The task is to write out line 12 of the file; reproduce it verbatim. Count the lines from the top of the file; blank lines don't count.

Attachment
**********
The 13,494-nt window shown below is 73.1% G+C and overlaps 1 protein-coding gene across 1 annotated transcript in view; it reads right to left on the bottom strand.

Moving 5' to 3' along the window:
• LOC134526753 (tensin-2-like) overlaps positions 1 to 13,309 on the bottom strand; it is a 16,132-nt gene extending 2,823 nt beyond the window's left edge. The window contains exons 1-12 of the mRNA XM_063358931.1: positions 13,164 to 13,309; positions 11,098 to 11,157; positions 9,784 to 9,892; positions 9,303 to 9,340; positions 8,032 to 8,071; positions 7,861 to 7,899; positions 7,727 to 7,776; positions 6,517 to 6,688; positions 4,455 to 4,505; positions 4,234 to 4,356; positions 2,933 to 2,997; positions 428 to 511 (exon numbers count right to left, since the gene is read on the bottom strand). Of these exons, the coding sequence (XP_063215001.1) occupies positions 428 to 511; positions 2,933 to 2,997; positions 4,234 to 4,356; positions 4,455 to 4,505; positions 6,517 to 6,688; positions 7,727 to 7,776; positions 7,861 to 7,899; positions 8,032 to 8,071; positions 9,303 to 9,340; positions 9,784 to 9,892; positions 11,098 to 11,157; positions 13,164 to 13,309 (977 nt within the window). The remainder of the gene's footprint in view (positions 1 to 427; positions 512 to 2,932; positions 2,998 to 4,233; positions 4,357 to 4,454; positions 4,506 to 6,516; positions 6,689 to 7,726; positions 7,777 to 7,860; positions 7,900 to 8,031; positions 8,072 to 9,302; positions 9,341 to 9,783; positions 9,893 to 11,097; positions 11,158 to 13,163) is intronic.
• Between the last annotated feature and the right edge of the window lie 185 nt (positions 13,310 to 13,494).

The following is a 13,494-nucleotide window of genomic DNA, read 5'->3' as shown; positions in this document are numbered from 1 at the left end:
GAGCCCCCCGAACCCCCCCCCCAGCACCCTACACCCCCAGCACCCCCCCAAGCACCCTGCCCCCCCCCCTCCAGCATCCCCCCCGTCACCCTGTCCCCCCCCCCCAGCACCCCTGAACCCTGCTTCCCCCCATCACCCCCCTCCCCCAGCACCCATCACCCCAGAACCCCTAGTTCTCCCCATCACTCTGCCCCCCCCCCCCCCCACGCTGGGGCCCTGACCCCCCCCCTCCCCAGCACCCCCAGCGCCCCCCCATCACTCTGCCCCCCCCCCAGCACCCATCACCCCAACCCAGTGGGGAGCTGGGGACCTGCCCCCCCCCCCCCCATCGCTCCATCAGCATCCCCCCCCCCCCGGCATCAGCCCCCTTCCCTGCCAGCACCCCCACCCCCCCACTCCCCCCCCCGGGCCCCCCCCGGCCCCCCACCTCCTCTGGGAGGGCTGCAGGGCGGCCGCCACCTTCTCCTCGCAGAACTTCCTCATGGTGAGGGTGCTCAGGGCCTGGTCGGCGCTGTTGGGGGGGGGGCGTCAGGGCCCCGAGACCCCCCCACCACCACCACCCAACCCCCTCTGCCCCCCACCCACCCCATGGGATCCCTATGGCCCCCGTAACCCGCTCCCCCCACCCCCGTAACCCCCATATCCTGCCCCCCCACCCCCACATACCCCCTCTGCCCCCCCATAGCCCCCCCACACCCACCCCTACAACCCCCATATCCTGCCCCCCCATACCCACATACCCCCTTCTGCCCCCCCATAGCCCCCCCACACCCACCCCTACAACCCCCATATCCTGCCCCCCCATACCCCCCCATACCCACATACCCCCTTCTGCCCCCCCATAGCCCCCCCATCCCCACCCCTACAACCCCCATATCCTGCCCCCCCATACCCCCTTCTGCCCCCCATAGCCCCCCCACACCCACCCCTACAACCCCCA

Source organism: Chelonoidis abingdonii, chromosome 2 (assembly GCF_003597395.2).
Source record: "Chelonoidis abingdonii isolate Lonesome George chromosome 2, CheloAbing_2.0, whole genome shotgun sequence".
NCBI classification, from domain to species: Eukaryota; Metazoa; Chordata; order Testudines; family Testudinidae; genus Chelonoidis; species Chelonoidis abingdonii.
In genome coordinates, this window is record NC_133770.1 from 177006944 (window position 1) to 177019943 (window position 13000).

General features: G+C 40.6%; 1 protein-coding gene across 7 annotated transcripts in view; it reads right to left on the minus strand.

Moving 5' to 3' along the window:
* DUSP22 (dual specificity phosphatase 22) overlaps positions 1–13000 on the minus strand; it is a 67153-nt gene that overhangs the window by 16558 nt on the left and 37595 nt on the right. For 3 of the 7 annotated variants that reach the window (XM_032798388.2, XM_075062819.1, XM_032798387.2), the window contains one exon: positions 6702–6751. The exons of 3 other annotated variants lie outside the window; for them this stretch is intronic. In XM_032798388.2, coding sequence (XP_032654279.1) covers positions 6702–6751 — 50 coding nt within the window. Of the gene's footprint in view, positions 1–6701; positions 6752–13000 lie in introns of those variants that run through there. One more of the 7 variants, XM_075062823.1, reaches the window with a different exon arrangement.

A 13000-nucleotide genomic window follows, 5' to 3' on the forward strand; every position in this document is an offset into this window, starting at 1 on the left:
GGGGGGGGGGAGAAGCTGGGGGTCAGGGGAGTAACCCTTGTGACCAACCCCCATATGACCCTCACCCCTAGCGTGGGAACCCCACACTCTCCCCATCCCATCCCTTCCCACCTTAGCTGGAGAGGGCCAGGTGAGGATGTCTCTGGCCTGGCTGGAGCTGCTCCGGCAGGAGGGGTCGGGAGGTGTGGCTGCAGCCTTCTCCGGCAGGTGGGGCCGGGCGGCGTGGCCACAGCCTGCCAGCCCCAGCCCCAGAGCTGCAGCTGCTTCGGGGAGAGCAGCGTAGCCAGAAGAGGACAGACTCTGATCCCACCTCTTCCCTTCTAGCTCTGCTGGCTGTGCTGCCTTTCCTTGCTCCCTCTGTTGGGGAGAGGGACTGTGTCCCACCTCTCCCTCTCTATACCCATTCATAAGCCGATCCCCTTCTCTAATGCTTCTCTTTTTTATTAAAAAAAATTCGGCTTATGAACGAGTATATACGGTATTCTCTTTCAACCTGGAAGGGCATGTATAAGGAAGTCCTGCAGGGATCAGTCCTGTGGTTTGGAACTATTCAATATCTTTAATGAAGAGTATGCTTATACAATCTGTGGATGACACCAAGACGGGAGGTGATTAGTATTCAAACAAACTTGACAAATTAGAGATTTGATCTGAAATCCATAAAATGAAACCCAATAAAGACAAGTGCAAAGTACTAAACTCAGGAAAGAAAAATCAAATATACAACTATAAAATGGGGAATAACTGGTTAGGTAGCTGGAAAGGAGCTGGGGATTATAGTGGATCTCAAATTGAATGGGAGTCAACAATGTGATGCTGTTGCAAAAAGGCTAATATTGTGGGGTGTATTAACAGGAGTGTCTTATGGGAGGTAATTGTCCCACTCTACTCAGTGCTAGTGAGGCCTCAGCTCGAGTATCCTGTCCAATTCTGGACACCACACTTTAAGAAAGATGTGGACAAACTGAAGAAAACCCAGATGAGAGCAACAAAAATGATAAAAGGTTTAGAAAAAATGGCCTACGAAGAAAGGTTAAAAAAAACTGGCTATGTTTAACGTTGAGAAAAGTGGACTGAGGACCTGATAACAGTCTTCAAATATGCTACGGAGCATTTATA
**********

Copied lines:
Moving 5' to 3' along the window: